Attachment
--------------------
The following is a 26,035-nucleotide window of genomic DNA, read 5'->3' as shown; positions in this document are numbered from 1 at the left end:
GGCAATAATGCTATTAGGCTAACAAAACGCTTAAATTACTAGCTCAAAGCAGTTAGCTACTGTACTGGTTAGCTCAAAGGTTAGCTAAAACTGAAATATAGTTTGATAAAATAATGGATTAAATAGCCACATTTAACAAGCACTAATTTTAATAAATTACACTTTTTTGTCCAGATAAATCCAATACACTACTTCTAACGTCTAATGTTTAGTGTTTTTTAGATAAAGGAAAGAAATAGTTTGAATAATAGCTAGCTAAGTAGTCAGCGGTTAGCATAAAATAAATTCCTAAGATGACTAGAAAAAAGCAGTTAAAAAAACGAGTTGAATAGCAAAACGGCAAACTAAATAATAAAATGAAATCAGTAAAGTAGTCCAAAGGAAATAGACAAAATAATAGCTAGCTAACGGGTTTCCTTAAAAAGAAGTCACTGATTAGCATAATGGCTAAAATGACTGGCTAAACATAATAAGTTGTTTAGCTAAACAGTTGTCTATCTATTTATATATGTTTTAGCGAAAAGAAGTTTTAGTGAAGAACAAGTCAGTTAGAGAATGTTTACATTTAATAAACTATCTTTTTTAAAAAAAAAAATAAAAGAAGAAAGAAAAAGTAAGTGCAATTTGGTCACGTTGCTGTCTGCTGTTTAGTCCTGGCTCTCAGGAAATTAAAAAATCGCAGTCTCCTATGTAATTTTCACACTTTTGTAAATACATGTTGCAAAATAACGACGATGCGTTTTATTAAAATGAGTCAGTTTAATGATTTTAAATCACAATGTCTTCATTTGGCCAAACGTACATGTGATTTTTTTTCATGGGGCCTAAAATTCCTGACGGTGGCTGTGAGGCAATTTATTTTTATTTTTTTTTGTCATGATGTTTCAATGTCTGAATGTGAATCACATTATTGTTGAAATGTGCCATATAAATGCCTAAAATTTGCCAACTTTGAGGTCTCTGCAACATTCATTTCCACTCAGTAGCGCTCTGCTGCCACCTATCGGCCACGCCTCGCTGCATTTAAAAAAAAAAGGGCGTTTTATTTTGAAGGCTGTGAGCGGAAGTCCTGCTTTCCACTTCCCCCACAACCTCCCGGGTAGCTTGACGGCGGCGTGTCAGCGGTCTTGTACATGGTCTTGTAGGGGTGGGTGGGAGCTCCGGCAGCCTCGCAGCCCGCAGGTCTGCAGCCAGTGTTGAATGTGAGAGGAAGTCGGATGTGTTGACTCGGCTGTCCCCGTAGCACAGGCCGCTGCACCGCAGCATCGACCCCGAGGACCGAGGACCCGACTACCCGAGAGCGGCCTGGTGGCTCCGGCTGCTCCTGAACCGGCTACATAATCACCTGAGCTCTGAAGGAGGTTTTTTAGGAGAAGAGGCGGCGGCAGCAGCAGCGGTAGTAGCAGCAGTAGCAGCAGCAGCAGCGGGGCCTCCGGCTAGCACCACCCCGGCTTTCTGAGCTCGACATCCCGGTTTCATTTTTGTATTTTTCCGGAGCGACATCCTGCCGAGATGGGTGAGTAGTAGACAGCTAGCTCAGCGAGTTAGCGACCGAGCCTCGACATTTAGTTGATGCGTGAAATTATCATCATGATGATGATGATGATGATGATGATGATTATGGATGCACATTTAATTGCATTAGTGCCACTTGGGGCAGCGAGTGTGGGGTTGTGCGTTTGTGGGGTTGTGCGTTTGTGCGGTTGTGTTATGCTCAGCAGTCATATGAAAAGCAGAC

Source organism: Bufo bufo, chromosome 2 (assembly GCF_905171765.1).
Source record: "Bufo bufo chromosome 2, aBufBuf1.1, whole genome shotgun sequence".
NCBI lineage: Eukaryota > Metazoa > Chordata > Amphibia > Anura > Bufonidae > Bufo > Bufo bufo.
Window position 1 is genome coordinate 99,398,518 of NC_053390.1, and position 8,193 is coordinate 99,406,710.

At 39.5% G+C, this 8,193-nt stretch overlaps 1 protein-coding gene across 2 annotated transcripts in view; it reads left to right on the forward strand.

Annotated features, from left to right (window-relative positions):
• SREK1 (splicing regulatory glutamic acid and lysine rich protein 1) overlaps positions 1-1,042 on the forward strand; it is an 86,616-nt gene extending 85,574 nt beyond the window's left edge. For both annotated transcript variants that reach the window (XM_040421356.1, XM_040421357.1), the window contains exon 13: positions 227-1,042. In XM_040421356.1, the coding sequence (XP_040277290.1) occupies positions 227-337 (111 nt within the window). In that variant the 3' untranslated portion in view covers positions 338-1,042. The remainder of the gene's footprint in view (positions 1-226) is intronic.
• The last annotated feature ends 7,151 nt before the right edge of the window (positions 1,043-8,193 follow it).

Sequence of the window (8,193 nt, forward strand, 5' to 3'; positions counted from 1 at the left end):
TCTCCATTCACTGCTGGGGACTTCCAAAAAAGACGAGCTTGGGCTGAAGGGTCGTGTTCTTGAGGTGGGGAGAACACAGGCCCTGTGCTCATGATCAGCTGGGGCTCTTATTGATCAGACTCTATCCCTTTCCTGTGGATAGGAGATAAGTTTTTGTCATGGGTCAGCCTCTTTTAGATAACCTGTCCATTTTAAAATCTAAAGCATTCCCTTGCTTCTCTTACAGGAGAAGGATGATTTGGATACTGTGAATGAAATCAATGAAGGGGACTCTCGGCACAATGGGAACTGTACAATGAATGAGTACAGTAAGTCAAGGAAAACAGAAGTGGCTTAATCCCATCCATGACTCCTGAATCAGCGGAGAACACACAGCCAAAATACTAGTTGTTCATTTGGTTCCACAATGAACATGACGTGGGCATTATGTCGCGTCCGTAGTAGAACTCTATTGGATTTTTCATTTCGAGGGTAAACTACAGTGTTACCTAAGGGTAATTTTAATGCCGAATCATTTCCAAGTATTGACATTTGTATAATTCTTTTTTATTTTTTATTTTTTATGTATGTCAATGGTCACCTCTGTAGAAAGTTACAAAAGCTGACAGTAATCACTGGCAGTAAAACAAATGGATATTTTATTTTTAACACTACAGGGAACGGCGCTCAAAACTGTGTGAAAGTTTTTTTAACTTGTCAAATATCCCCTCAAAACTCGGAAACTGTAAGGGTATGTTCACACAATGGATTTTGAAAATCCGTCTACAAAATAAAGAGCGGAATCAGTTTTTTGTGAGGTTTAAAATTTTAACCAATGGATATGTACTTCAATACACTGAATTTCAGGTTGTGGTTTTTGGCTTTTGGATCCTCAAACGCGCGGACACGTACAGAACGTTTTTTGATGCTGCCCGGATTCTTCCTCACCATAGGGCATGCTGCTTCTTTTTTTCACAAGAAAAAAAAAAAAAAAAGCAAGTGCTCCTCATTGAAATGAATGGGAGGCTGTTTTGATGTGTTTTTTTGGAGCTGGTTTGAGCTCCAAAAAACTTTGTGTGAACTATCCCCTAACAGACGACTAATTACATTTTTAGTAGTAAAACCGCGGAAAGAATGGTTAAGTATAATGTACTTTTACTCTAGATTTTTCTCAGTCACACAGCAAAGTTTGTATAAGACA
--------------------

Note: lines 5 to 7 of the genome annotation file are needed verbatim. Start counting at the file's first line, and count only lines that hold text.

NCBI lineage: Eukaryota > Metazoa > Chordata > Amphibia > Anura > Bufonidae > Bufo > Bufo bufo.
Window position 1 is genome coordinate 99,398,518 of NC_053390.1, and position 8,193 is coordinate 99,406,710.

At 39.5% G+C, this 8,193-nt stretch overlaps 1 protein-coding gene across 2 annotated transcripts in view; it reads left to right on the forward strand.